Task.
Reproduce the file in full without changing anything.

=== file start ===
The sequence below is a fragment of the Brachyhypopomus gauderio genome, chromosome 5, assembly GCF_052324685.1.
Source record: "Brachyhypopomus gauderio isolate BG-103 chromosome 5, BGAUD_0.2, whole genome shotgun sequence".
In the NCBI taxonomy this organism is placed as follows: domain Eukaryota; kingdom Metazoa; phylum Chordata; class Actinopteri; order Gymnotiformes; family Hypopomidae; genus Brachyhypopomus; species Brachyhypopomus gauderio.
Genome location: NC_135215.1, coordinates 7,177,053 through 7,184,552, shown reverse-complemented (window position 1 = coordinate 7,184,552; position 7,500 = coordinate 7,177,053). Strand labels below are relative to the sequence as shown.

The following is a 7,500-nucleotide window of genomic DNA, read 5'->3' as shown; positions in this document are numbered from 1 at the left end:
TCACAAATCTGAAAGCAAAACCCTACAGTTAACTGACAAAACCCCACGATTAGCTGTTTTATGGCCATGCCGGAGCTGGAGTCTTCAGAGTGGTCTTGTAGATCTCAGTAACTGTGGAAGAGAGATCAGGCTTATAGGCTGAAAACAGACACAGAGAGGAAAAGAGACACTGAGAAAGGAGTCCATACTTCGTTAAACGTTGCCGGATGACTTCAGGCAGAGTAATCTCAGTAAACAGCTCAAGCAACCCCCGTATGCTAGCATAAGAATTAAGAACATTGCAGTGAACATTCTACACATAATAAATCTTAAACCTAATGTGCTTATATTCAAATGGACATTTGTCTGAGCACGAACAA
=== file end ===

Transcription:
The sequence below is a fragment of the Brachyhypopomus gauderio genome, chromosome 5, assembly GCF_052324685.1.
Source record: "Brachyhypopomus gauderio isolate BG-103 chromosome 5, BGAUD_0.2, whole genome shotgun sequence".
In the NCBI taxonomy this organism is placed as follows: domain Eukaryota; kingdom Metazoa; phylum Chordata; class Actinopteri; order Gymnotiformes; family Hypopomidae; genus Brachyhypopomus; species Brachyhypopomus gauderio.
Genome location: NC_135215.1, coordinates 7,177,053 through 7,184,552, shown reverse-complemented (window position 1 = coordinate 7,184,552; position 7,500 = coordinate 7,177,053). Strand labels below are relative to the sequence as shown.

The following is a 7,500-nucleotide window of genomic DNA, read 5'->3' as shown; positions in this document are numbered from 1 at the left end:
TCACAAATCTGAAAGCAAAACCCTACAGTTAACTGACAAAACCCCACGATTAGCTGTTTTATGGCCATGCCGGAGCTGGAGTCTTCAGAGTGGTCTTGTAGATCTCAGTAACTGTGGAAGAGAGATCAGGCTTATAGGCTGAAAACAGACACAGAGAGGAAAAGAGACACTGAGAAAGGAGTCCATACTTCGTTAAACGTTGCCGGATGACTTCAGGCAGAGTAATCTCAGTAAACAGCTCAAGCAACCCCCGTATGCTAGCATAAGAATTAAGAACATTGCAGTGAACATTCTACACATAATAAATCTTAAACCTAATGTGCTTATATTCAAATGGACATTTGTCTGAGCACGAACAA